Is The Tech Hiring ‘Crisis’ Highly Exaggerated?

The debate about whether the U.S. actually has a shortage of workers trained in science, technology, engineering and math wages on but a new report from the Census Bureau brings up an interesting point: Even those trained in those fields might not end up working in them.

We're Hiring SignOnly 26 percent of STEM graduates end up in a STEM job, the report says. Instead, they work in fields such as non-STEM management, healthcare, law, education, social work, accounting or counseling.

Tech companies have been lobbying hard for the federal government to lift the cap on skilled immigrants allowed into the U.S. under H-1B visas, arguing that they can’t find the talent they need among native-born professionals. However, the Economic Policy Institute took issue with that argument in an April report that found a “sufficient supply” of STEM workers. Half of STEM students, it said, can’t find jobs in the field after graduation. Others find better prospects elsewhere.

In sifting through the numbers, Robert Charette, President of ITABHI Corporation, a business and technology risk management consultancy, concurs in a post at IEEE Spectrum that the STEM “crisis” is a myth.

Meanwhile, the Census Bureau reports:

  • In 2011, the 7.2 million STEM workers made up 6 percent of the U.S. work force, half of them in computer occupations. Engineers and engineering technicians made up another 32 percent, followed by life and physical scientists (12 percent), social scientists (4 percent), and workers employed in mathematical occupations (3 percent).
  • Twelve percent of STEM workers were software developers, the largest occupational group.
  • Students in engineering as well as computers, mathematics and statistics were more likely to work in their field of study. Nearly half of them do.
  • Of STEM workers, 42 percent had a bachelor’s degree, 21 percent had a master’s degree, 1 percent had a professional degree (such as J.D. or M.D.) and 6 percent had a doctorate.
  • About 30 percent of the STEM work force had less than a bachelor’s degree: 10 percent held an associate’s degree, 14 percent had some college education but no degree, 6 percent had a high school diploma and 1 percent had less than a high school diploma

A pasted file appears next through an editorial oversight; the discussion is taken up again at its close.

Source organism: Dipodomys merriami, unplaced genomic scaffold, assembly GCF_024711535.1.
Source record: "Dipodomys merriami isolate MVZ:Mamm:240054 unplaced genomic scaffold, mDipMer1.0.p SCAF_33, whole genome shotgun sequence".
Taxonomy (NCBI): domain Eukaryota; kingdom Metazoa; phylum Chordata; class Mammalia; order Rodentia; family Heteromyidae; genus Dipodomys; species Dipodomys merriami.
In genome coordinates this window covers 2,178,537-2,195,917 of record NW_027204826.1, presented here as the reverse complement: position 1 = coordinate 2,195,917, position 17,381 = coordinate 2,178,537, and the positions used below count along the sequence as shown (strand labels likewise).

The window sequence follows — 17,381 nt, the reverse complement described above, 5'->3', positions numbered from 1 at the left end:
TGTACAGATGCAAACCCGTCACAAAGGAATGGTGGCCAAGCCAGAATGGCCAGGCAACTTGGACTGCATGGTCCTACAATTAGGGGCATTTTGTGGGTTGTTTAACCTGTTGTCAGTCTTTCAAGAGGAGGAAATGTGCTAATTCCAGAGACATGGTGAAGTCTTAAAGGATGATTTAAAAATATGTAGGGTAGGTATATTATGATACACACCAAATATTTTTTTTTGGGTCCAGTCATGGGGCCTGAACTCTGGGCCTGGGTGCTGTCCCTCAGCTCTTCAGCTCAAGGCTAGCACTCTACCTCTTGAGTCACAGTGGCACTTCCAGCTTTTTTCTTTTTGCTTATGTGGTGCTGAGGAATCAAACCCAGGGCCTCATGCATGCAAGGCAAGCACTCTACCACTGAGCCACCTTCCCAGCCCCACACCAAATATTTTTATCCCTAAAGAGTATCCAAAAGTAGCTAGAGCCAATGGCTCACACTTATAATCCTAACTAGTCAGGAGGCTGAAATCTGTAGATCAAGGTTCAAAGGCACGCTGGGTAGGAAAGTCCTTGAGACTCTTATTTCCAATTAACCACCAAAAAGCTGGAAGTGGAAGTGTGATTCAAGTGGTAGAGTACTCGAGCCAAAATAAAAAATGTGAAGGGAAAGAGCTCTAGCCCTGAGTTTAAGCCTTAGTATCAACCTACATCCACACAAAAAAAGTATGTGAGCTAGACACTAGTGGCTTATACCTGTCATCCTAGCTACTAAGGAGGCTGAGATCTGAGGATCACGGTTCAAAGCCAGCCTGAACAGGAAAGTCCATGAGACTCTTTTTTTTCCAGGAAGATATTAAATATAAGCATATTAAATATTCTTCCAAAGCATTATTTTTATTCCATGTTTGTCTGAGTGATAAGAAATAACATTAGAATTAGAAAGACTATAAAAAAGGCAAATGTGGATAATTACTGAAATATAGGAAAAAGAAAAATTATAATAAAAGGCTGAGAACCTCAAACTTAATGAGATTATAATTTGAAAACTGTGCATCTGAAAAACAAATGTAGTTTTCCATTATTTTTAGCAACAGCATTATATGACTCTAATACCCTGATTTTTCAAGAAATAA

• The majority of STEM workers without a bachelor’s degree worked in computer occupations or engineering support. The largest occupations for those with some college or an associate’s degree were computer support specialists and engineering technicians.
  • The largest occupation for STEM workers with a bachelor’s degree or a master’s degree was software developer. A small percentage of college graduate STEM workers did not major in science or engineering.
  • A small percentage of college graduate STEM workers did not major in science or engineering.
  • About 20 percent of workers in San Jose-Sunnyvale-Santa Clara, Calif., are in a STEM occupation, the highest percentage of any metro area. The Washington, D.C., area comes in second with 13 percent of the workforce in STEM fields.
  • The New York City area employs the most overall, nearly a half a million.

David Foote, Co-Founder and CEO of research firm Foote Partners, has long argued that the government’s job classifications fail to fully capture the range of tech occupations. As companies embed people with technology skills across departments and lines of business, their “hybrid” roles may go uncounted in its reports. So it could be that people with STEM education are making good use of that training after all.

Comments

  1. BY Rich says:

    First let me say that my experience in this area is a little dated. I am a computer engineer with a BSEE circa 1985. I specialized in telecom software which got blown out of the water by the internet in 2002. I was underemployed/unemployed for 3 years off and on until I made up my mind to change fields. I felt I was pretty good at what i did which was software integration. I found that by 2002 a BS was no longer valuable to employers; a masters was required. I think that this was due to H1B’s and immigrants from south asia who had BS degrees from India, but needed to Americanize their credentials so they had to get a masters degree from a US university.

    So, I went back to school and got an MBA in accounting in 2006. Probably the best thing I ever did. I had three job offers to audit technology and ended up with the federal govt. This has been pretty stable except for the past 2 weeks and is the best job I ever had. I am making a little less than I used to but I know where my next paycheck is coming from.